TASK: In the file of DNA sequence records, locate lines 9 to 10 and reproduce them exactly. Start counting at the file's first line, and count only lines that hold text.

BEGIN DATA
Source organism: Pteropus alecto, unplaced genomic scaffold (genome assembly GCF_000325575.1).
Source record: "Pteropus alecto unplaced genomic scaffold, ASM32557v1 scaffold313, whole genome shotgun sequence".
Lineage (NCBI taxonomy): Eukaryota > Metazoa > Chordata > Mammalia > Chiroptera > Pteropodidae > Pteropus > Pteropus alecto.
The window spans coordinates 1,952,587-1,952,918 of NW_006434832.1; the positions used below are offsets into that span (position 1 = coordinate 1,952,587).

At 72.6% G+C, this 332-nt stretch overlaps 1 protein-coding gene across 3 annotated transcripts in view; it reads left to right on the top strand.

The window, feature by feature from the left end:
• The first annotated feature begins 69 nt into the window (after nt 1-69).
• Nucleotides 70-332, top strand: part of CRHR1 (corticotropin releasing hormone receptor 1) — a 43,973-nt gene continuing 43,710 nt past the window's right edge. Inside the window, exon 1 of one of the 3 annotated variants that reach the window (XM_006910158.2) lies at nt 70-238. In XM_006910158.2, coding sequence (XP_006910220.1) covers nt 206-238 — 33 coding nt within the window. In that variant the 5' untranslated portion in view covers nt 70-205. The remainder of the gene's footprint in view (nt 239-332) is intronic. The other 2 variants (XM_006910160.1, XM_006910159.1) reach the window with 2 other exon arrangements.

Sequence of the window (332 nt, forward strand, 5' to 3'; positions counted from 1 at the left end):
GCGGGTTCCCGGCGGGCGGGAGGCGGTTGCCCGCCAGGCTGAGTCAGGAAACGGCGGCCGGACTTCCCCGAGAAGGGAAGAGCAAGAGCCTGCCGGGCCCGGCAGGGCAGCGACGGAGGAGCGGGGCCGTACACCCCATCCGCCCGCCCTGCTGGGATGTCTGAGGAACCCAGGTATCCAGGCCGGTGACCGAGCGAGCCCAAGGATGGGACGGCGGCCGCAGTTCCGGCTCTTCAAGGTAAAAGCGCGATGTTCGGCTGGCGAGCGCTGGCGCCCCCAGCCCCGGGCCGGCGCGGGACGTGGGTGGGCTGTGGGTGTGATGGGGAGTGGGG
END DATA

Sequence of the window (332 nt, forward strand, 5' to 3'; positions counted from 1 at the left end):
GCGGGTTCCCGGCGGGCGGGAGGCGGTTGCCCGCCAGGCTGAGTCAGGAAACGGCGGCCGGACTTCCCCGAGAAGGGAAGAGCAAGAGCCTGCCGGGCCCGGCAGGGCAGCGACGGAGGAGCGGGGCCGTACACCCCATCCGCCCGCCCTGCTGGGATGTCTGAGGAACCCAGGTATCCAGGCCGGTGACCGAGCGAGCCCAAGGATGGGACGGCGGCCGCAGTTCCGGCTCTTCAAGGTAAAAGCGCGATGTTCGGCTGGCGAGCGCTGGCGCCCCCAGCCCCGGGCCGGCGCGGGACGTGGGTGGGCTGTGGGTGTGATGGGGAGTGGGG